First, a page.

It's working for Amy Bair
“Once I became a mom, I felt like everything was more manageable, and nothing seems impossible.”
Amy Lupold Bair had a plan: she would teach middle school English and Drama, have two kids, two years apart, and she’d stay home while they were young. “My husband and I agreed I would go back to teaching when the oldest was in kindergarten and the youngest was 3 years old,” she said.
But as that time approached, Amy had a change of heart. “I realized I didn’t want to go back to the classroom. There was not one piece of me that wanted to go back to teaching.”
She had about a year to figure out something else. “I wanted to look into freelance writing,” she explained. “People said, ‘Start a blog, you have a place you can send people to view your work.’ So I did.”
To promote her new blog, Resourceful Mommy, Amy created a “Twitter Party” with hashtags and supporters all tweeting about the site. After the first Twitter Party, she was approached to do three more on behalf of other companies. Amy had found a niche — in marketing.
She started Resourceful Mommy Media, a thriving marketing company, and pioneered Twitter parties as a must-do marketing venture for companies looking to increases their social media presence. “Motherhood inspired me to find the creative and professional outlets that would work for my family, not just the ones that were available to me in the traditional work world,” she said. “I don’t think I would have been so creative in how I structured my life professionally had I not become a mom. Once I became a mom, I felt like everything was more manageable, and nothing seems impossible.”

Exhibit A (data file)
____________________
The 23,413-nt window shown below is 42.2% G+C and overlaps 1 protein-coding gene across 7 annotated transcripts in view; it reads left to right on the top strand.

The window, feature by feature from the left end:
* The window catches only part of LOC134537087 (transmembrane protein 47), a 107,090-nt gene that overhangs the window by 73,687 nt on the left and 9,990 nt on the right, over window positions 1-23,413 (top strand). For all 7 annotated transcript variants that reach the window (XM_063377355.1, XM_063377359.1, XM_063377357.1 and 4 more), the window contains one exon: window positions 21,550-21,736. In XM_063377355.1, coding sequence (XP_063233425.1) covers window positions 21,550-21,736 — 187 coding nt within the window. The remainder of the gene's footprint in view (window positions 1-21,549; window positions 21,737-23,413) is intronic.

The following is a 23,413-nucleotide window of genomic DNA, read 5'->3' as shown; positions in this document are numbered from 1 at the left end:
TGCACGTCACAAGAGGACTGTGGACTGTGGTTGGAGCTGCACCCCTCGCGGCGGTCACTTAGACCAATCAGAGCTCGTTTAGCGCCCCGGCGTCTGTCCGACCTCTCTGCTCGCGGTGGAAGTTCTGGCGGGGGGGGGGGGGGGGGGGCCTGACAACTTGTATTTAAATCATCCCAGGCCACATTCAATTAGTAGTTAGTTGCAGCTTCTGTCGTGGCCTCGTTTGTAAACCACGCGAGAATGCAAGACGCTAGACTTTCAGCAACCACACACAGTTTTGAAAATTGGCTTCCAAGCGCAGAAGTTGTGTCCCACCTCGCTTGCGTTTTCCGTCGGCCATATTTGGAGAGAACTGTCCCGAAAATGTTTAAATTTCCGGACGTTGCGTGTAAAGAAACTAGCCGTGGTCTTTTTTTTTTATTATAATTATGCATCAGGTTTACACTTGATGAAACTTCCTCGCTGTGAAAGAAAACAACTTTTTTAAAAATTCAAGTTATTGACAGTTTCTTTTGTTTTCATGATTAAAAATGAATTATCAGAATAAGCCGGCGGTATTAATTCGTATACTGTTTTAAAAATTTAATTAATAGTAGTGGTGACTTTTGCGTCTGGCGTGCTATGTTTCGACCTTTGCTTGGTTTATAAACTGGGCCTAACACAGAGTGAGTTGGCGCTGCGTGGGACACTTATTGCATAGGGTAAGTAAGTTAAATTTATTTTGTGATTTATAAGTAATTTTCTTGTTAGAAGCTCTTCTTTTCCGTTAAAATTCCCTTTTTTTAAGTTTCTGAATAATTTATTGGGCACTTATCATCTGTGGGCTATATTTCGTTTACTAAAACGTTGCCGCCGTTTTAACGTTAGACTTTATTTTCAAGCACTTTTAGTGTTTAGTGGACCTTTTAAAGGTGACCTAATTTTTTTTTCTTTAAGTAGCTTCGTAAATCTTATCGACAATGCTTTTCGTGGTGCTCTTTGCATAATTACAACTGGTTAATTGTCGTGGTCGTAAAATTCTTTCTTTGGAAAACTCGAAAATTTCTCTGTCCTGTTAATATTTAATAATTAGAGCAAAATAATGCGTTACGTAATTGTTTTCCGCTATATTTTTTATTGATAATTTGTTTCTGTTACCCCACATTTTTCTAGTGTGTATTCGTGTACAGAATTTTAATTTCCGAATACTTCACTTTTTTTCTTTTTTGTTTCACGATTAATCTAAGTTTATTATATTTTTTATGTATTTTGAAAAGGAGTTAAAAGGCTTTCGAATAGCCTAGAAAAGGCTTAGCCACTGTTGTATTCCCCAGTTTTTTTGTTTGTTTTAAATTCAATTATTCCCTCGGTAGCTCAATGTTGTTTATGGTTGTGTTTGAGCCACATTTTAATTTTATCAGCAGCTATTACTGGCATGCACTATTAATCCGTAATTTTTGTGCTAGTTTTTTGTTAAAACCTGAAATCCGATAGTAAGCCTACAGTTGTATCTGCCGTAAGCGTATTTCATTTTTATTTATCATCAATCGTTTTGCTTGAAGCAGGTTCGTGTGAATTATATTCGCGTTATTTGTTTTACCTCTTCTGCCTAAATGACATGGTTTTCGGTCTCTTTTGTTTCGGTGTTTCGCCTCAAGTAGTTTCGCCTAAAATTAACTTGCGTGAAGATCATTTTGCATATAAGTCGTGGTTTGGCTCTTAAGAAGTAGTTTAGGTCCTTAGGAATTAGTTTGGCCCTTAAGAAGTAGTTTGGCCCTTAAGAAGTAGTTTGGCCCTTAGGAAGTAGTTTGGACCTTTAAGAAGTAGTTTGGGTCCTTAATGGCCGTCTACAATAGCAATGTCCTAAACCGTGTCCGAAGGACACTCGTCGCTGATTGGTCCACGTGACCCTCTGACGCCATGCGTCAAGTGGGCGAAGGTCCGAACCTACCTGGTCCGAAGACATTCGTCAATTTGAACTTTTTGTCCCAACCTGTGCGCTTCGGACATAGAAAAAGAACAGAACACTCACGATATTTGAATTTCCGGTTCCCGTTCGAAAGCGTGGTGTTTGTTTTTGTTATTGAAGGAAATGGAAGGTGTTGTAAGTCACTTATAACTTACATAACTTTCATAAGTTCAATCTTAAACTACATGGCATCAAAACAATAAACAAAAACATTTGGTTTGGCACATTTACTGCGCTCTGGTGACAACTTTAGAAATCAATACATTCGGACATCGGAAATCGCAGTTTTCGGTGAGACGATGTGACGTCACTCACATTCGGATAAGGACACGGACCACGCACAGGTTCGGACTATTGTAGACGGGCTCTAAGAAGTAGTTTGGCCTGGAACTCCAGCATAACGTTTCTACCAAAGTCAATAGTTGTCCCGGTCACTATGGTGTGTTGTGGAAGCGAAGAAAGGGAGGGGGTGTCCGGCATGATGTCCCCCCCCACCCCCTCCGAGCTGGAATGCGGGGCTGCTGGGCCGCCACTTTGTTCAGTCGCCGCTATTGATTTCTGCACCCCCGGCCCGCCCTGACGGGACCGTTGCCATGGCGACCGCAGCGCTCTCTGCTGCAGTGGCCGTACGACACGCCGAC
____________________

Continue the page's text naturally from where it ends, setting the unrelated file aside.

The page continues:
Amy has since transitioned away from most of the day-to-day operations of Resourceful Mommy Media and spends much of her time volunteering for her church while still caring for her two kids, Emma (10) and Noah (8). She loves the balance that she’s found and is proud of the risks she’s taken to get there.
For other moms looking to make a change, Amy encourages thinking of creative, less traditional routes. “You don’t have to have a traditional path, find something that works for you and your family. Don’t be afraid to get creative.”